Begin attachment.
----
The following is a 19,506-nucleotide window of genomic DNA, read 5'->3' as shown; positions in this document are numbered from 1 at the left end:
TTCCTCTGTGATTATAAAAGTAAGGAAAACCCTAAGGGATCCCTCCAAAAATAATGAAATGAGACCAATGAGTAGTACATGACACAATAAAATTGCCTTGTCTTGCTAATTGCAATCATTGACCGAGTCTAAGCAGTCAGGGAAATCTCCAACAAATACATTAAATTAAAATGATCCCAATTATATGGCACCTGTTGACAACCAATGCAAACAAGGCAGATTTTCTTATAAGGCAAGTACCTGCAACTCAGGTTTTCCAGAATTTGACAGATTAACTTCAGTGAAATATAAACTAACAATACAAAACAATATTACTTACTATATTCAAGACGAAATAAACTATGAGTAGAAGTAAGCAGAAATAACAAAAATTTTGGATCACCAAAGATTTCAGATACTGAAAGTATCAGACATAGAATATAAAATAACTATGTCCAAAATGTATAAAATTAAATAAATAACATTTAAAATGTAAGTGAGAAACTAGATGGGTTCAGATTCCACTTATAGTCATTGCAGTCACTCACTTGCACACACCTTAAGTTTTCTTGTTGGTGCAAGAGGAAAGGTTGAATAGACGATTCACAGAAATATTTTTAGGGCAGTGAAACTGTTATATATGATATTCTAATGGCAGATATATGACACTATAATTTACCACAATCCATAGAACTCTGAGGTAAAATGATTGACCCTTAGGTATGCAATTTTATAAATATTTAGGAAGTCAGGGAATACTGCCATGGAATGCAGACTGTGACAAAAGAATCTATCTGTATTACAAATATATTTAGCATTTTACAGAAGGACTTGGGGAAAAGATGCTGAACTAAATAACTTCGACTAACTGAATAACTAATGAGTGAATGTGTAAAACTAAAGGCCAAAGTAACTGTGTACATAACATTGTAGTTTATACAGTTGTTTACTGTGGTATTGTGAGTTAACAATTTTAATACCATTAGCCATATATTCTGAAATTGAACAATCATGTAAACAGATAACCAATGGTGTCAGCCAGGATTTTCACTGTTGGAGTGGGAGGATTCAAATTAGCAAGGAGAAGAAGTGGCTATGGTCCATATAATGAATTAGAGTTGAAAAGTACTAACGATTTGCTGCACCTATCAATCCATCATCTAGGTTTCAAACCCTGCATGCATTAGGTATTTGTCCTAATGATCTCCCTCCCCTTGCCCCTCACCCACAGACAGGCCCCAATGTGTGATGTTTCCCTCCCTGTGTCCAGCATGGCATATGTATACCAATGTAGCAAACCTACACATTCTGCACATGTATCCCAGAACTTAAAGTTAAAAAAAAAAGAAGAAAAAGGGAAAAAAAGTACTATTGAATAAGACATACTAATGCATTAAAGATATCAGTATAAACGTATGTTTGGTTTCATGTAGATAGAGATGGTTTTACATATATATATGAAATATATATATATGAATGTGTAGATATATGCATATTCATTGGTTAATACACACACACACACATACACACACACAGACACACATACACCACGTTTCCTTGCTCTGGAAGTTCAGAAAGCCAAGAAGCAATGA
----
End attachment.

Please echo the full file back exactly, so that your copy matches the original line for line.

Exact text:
The following is a 19,506-nucleotide window of genomic DNA, read 5'->3' as shown; positions in this document are numbered from 1 at the left end:
TTCCTCTGTGATTATAAAAGTAAGGAAAACCCTAAGGGATCCCTCCAAAAATAATGAAATGAGACCAATGAGTAGTACATGACACAATAAAATTGCCTTGTCTTGCTAATTGCAATCATTGACCGAGTCTAAGCAGTCAGGGAAATCTCCAACAAATACATTAAATTAAAATGATCCCAATTATATGGCACCTGTTGACAACCAATGCAAACAAGGCAGATTTTCTTATAAGGCAAGTACCTGCAACTCAGGTTTTCCAGAATTTGACAGATTAACTTCAGTGAAATATAAACTAACAATACAAAACAATATTACTTACTATATTCAAGACGAAATAAACTATGAGTAGAAGTAAGCAGAAATAACAAAAATTTTGGATCACCAAAGATTTCAGATACTGAAAGTATCAGACATAGAATATAAAATAACTATGTCCAAAATGTATAAAATTAAATAAATAACATTTAAAATGTAAGTGAGAAACTAGATGGGTTCAGATTCCACTTATAGTCATTGCAGTCACTCACTTGCACACACCTTAAGTTTTCTTGTTGGTGCAAGAGGAAAGGTTGAATAGACGATTCACAGAAATATTTTTAGGGCAGTGAAACTGTTATATATGATATTCTAATGGCAGATATATGACACTATAATTTACCACAATCCATAGAACTCTGAGGTAAAATGATTGACCCTTAGGTATGCAATTTTATAAATATTTAGGAAGTCAGGGAATACTGCCATGGAATGCAGACTGTGACAAAAGAATCTATCTGTATTACAAATATATTTAGCATTTTACAGAAGGACTTGGGGAAAAGATGCTGAACTAAATAACTTCGACTAACTGAATAACTAATGAGTGAATGTGTAAAACTAAAGGCCAAAGTAACTGTGTACATAACATTGTAGTTTATACAGTTGTTTACTGTGGTATTGTGAGTTAACAATTTTAATACCATTAGCCATATATTCTGAAATTGAACAATCATGTAAACAGATAACCAATGGTGTCAGCCAGGATTTTCACTGTTGGAGTGGGAGGATTCAAATTAGCAAGGAGAAGAAGTGGCTATGGTCCATATAATGAATTAGAGTTGAAAAGTACTAACGATTTGCTGCACCTATCAATCCATCATCTAGGTTTCAAACCCTGCATGCATTAGGTATTTGTCCTAATGATCTCCCTCCCCTTGCCCCTCACCCACAGACAGGCCCCAATGTGTGATGTTTCCCTCCCTGTGTCCAGCATGGCATATGTATACCAATGTAGCAAACCTACACATTCTGCACATGTATCCCAGAACTTAAAGTTAAAAAAAAAAGAAGAAAAAGGGAAAAAAAGTACTATTGAATAAGACATACTAATGCATTAAAGATATCAGTATAAACGTATGTTTGGTTTCATGTAGATAGAGATGGTTTTACATATATATATGAAATATATATATATGAATGTGTAGATATATGCATATTCATTGGTTAATACACACACACACACATACACACACACAGACACACATACACCACGTTTCCTTGCTCTGGAAGTTCAGAAAGCCAAGAAGCAATGA